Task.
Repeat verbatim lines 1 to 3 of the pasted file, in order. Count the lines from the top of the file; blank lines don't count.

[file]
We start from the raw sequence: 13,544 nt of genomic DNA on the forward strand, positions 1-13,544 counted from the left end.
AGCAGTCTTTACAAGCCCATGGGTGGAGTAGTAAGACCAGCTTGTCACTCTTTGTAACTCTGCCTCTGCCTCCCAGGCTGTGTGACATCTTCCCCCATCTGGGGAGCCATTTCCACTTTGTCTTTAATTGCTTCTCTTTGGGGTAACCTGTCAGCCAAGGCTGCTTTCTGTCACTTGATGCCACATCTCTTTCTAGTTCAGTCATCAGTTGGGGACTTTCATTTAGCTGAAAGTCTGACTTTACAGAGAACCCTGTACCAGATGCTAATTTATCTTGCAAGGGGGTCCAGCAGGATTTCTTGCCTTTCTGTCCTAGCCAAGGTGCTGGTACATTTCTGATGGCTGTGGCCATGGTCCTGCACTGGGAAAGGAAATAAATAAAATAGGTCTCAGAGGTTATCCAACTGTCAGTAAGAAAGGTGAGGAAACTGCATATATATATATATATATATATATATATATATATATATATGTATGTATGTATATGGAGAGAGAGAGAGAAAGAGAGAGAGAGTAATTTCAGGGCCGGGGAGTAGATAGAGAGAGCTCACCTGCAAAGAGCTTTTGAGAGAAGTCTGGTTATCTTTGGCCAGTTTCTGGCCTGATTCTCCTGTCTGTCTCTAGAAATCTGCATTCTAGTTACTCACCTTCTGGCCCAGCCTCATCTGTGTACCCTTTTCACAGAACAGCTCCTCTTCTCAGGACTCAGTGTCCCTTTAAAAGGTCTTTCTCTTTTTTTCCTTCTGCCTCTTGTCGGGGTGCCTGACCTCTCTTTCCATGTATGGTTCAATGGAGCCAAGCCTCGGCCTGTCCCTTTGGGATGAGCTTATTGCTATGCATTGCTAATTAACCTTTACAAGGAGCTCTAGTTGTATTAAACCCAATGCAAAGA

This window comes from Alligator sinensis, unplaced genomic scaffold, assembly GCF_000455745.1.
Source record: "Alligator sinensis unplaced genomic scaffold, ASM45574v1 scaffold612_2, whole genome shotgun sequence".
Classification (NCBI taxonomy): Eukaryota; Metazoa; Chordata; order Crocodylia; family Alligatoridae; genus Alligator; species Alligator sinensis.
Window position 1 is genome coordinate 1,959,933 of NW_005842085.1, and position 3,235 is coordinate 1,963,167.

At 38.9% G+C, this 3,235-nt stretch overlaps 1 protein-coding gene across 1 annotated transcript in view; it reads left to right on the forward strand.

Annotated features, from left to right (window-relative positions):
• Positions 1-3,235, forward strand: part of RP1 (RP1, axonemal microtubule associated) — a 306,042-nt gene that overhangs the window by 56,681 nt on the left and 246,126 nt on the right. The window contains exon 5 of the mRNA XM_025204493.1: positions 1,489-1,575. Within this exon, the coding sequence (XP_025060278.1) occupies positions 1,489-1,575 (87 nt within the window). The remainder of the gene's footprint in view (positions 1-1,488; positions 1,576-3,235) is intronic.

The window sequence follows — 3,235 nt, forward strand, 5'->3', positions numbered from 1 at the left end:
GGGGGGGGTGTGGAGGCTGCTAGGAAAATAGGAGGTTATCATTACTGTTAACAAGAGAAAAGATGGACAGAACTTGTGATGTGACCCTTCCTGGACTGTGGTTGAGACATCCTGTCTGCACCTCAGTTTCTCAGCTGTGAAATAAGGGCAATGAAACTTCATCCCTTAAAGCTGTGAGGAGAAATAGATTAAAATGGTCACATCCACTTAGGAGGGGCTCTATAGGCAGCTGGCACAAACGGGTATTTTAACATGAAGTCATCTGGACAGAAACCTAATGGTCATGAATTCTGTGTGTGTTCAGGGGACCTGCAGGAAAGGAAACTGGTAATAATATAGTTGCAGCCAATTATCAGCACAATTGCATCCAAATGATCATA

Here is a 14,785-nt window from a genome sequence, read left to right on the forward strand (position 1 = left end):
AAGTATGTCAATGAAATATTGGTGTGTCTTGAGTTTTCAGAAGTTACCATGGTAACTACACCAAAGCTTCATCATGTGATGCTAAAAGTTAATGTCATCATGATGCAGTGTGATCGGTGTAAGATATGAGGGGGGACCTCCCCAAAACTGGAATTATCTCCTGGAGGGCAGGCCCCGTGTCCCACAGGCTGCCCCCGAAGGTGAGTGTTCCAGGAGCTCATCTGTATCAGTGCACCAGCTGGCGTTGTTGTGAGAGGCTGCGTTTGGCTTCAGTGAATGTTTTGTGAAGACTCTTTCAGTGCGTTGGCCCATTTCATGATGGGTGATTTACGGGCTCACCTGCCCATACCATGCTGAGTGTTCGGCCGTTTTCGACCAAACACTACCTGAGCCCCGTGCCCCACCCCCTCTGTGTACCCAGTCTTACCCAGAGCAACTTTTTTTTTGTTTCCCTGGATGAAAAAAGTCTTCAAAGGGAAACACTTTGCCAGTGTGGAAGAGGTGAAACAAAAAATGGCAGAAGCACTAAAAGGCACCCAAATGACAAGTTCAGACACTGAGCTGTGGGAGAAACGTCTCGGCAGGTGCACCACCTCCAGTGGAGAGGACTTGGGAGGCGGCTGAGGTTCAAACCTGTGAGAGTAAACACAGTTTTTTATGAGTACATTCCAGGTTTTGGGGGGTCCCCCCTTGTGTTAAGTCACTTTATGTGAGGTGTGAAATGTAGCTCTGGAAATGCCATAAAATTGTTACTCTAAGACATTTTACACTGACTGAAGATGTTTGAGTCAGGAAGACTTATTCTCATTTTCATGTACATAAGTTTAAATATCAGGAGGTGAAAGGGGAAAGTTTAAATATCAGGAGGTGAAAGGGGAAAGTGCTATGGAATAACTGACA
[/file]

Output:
We start from the raw sequence: 13,544 nt of genomic DNA on the forward strand, positions 1-13,544 counted from the left end.
AGCAGTCTTTACAAGCCCATGGGTGGAGTAGTAAGACCAGCTTGTCACTCTTTGTAACTCTGCCTCTGCCTCCCAGGCTGTGTGACATCTTCCCCCATCTGGGGAGCCATTTCCACTTTGTCTTTAATTGCTTCTCTTTGGGGTAACCTGTCAGCCAAGGCTGCTTTCTGTCACTTGATGCCACATCTCTTTCTAGTTCAGTCATCAGTTGGGGACTTTCATTTAGCTGAAAGTCTGACTTTACAGAGAACCCTGTACCAGATGCTAATTTATCTTGCAAGGGGGTCCAGCAGGATTTCTTGCCTTTCTGTCCTAGCCAAGGTGCTGGTACATTTCTGATGGCTGTGGCCATGGTCCTGCACTGGGAAAGGAAATAAATAAAATAGGTCTCAGAGGTTATCCAACTGTCAGTAAGAAAGGTGAGGAAACTGCATATATATATATATATATATATATATATATATATATATATGTATGTATGTATATGGAGAGAGAGAGAGAAAGAGAGAGAGAGTAATTTCAGGGCCGGGGAGTAGATAGAGAGAGCTCACCTGCAAAGAGCTTTTGAGAGAAGTCTGGTTATCTTTGGCCAGTTTCTGGCCTGATTCTCCTGTCTGTCTCTAGAAATCTGCATTCTAGTTACTCACCTTCTGGCCCAGCCTCATCTGTGTACCCTTTTCACAGAACAGCTCCTCTTCTCAGGACTCAGTGTCCCTTTAAAAGGTCTTTCTCTTTTTTTCCTTCTGCCTCTTGTCGGGGTGCCTGACCTCTCTTTCCATGTATGGTTCAATGGAGCCAAGCCTCGGCCTGTCCCTTTGGGATGAGCTTATTGCTATGCATTGCTAATTAACCTTTACAAGGAGCTCTAGTTGTATTAAACCCAATGCAAAGA

This window comes from Alligator sinensis, unplaced genomic scaffold, assembly GCF_000455745.1.